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There are dozens of nutritional supplements out there, all claiming to improve your health in one way or another (often ignoring the basics of a healthy diet and exercise). Sites promoting them abound in cyberspace, but one to especially watch out for is at

ElectricLife is proud to promote "the new science of Nutri-Physics." Master herbalist David Elliott, we’re told, has merged quantum theory (the physics of subatomic particles) with nutritional science, to create four costly new products that "have proven helpful" for 90 different ailments, including obesity, back pain, fatigue and depression.

Elliott provides some musings that have you nodding in agreement: "Never before has there been so much talk about health. Never before have people been so unhealthy ... Is it possible that our health ‘experts’ are missing something?"

Then comes the science: Everything you learned in chemistry class is wrong!

Elliott (he’s not a real doctor; he has a master’s degree in herbology) says the body doesn’t use chemical reactions to make nutrients usable. No, "Nutri-Physics provides a much more accurate model to account for transmutation phenomena."

This includes such notions as, "In cases of disease, which always begin with the decline of electrical integrity within the body, the red blood cells frequently lose their electrical charge and begin to stick together, creating chronic congestion and stagnation in the bloodstream that can lead to ever more serious conditions."

Sluggish blood – isn’t that what they used to use leeches for? What’s more, Elliott says you don’t need to take in potassium, for example, because your cells can "transmute the first 20 elements of the periodic table at the subatomic level."

Elliott says that our bodies convert two elements, sodium (as in salt) and oxygen, into potassium. That’s why, perhaps, his Electric C pills contain 18 milligrams of sodium. And here’s proof that human beings don’t need calcium supplements: Horses and cows don’t take them, and you never heard of a cow with osteoporosis!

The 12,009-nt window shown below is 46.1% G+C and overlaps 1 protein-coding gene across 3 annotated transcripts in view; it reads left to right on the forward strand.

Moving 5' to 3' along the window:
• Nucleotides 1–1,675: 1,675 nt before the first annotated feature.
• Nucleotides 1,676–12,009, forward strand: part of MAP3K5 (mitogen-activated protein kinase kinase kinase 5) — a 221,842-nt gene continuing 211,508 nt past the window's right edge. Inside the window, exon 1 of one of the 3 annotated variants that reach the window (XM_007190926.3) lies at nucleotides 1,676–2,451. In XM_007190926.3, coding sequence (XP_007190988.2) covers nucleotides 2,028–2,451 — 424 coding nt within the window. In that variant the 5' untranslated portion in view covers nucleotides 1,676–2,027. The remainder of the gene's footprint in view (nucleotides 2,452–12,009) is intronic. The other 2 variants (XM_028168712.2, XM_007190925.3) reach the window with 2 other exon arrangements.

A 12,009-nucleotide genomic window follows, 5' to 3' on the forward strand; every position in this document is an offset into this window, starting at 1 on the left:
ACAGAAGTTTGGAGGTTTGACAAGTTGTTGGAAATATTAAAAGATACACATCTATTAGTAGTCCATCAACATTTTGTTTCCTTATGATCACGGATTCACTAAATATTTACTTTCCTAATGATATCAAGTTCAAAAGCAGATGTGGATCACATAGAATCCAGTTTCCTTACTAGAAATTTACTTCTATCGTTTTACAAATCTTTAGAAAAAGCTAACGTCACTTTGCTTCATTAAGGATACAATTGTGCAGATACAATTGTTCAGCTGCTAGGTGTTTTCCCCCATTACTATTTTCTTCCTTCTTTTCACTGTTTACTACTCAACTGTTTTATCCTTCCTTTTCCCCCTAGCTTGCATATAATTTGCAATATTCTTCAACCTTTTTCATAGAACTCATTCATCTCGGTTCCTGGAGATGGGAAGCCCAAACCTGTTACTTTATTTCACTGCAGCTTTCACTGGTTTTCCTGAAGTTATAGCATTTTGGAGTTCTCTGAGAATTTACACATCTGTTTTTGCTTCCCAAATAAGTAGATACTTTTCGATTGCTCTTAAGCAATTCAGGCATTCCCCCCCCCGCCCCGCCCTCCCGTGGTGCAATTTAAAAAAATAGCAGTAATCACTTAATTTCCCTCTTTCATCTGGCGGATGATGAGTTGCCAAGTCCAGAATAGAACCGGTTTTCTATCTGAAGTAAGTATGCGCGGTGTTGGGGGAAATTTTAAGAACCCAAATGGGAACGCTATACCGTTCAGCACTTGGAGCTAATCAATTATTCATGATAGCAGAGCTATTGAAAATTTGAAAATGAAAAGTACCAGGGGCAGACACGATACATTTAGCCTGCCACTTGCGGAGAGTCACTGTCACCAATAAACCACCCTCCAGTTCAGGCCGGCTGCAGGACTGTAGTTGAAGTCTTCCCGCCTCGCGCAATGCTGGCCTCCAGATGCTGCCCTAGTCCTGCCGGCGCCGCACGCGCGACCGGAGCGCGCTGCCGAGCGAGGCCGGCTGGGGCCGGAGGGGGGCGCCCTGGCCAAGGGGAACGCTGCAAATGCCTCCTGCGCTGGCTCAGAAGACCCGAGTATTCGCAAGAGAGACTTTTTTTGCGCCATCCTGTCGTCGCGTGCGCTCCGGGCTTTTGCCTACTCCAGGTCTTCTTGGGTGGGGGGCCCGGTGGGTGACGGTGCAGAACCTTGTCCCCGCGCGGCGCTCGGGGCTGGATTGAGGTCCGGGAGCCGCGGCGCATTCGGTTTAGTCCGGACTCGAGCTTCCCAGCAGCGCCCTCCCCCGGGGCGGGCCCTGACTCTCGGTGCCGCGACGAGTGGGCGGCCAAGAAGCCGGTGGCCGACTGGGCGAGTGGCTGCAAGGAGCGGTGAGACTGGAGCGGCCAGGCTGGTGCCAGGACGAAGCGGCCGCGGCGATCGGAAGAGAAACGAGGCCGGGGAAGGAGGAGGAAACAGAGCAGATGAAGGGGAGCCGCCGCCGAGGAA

I showed ElectricLife’s materials to a couple of friends (they’re not real doctors – they have bachelor’s degrees, in science).

"This isn’t science," said one. "It’s religion, and faith-healing is usually a lot cheaper than this" ($39.95 for half an ounce of Renee Skin Cream, $49.95 for 60 caps of Electric C, containing 190 milligrams of vitamin C per cap, or far less than the usual tablet).

Company president James Lee Van Patten, who describes himself as a "health practitioner" specializing in blood analysis and nutritional consulting (i.e. "not a degree as in standard medical degrees") admitted to me that his company has done no research on its products.

"Double-blind studies are not usually done on this type of product," he explains. "They’re usually done on products that are closer to the pharmaceutical industry. But we do have stunning testimonials."

Patients quoted on ElectricLife’s site gained relief from panic attacks, constipation, PMS, scoliosis, "fibroid cystic something-or-other, where the mammary glands swell up," wrinkles, cold sores, candida, liver spots, allergies, stretch marks, sinus problems, cataracts, dizziness and minor burns. They experienced improved posture, strength, memory, endurance, sleep, skin tone and recovery from stroke.

Laura Clausing of Washington state says she had chronic neck problems for 37 years before taking ElectricLife products for three days. "David (Elliott) says that all the toxins held my bones in the wrong place. With his product, my body began cleaning them out. I was floored!"

You may laugh, but there’s a big market for nutrition in a capsule: One-quarter to one-third of Americans take daily vitamin pills, and it’s a $6 billion-a-year business. If you’re going to add your bucks to that number, talk to a nutritionist (as in degree in nutrition) first.

About The Author

Jane Slaughter

When she's not reviewing restaurants, Jane Slaughter also writes about labor affairs, having co-founding the labor magazine Labor Notes. Her writing has also appeared in The Nation, The Progressive, Monthly Review, and In These Times.
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